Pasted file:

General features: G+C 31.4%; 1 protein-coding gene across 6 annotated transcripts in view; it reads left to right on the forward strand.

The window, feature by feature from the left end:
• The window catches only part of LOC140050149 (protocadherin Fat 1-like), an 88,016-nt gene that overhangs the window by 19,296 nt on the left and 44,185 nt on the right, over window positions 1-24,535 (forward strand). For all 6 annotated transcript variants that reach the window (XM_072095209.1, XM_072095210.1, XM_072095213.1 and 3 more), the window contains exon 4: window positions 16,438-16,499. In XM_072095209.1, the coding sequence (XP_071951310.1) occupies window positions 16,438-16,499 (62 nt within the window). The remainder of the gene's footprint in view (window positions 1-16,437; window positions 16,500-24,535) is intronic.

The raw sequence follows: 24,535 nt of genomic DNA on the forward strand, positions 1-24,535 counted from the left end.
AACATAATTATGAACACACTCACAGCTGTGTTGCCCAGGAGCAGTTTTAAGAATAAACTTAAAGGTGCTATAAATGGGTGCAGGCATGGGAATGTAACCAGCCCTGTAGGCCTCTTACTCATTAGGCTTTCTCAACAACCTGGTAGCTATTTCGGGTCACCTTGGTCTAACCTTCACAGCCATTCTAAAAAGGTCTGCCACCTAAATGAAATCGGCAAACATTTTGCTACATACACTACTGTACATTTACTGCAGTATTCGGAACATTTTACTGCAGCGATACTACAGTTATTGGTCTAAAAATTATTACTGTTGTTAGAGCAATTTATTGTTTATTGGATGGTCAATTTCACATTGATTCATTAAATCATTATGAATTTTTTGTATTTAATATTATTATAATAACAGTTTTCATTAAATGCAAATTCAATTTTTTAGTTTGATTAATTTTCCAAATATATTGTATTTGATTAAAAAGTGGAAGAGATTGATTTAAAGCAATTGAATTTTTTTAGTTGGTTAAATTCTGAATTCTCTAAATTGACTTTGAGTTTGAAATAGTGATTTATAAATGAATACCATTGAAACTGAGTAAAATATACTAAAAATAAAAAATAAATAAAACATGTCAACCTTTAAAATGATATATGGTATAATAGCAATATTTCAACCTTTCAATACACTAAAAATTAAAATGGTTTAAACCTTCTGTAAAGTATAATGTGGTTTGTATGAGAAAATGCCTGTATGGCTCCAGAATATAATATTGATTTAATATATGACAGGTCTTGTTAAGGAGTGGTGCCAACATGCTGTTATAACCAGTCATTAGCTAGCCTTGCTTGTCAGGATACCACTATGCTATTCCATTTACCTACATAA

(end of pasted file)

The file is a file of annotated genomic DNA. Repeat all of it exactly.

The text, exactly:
General features: G+C 31.4%; 1 protein-coding gene across 6 annotated transcripts in view; it reads left to right on the forward strand.

The window, feature by feature from the left end:
• The window catches only part of LOC140050149 (protocadherin Fat 1-like), an 88,016-nt gene that overhangs the window by 19,296 nt on the left and 44,185 nt on the right, over window positions 1-24,535 (forward strand). For all 6 annotated transcript variants that reach the window (XM_072095209.1, XM_072095210.1, XM_072095213.1 and 3 more), the window contains exon 4: window positions 16,438-16,499. In XM_072095209.1, the coding sequence (XP_071951310.1) occupies window positions 16,438-16,499 (62 nt within the window). The remainder of the gene's footprint in view (window positions 1-16,437; window positions 16,500-24,535) is intronic.

The raw sequence follows: 24,535 nt of genomic DNA on the forward strand, positions 1-24,535 counted from the left end.
AACATAATTATGAACACACTCACAGCTGTGTTGCCCAGGAGCAGTTTTAAGAATAAACTTAAAGGTGCTATAAATGGGTGCAGGCATGGGAATGTAACCAGCCCTGTAGGCCTCTTACTCATTAGGCTTTCTCAACAACCTGGTAGCTATTTCGGGTCACCTTGGTCTAACCTTCACAGCCATTCTAAAAAGGTCTGCCACCTAAATGAAATCGGCAAACATTTTGCTACATACACTACTGTACATTTACTGCAGTATTCGGAACATTTTACTGCAGCGATACTACAGTTATTGGTCTAAAAATTATTACTGTTGTTAGAGCAATTTATTGTTTATTGGATGGTCAATTTCACATTGATTCATTAAATCATTATGAATTTTTTGTATTTAATATTATTATAATAACAGTTTTCATTAAATGCAAATTCAATTTTTTAGTTTGATTAATTTTCCAAATATATTGTATTTGATTAAAAAGTGGAAGAGATTGATTTAAAGCAATTGAATTTTTTTAGTTGGTTAAATTCTGAATTCTCTAAATTGACTTTGAGTTTGAAATAGTGATTTATAAATGAATACCATTGAAACTGAGTAAAATATACTAAAAATAAAAAATAAATAAAACATGTCAACCTTTAAAATGATATATGGTATAATAGCAATATTTCAACCTTTCAATACACTAAAAATTAAAATGGTTTAAACCTTCTGTAAAGTATAATGTGGTTTGTATGAGAAAATGCCTGTATGGCTCCAGAATATAATATTGATTTAATATATGACAGGTCTTGTTAAGGAGTGGTGCCAACATGCTGTTATAACCAGTCATTAGCTAGCCTTGCTTGTCAGGATACCACTATGCTATTCCATTTACCTACATAA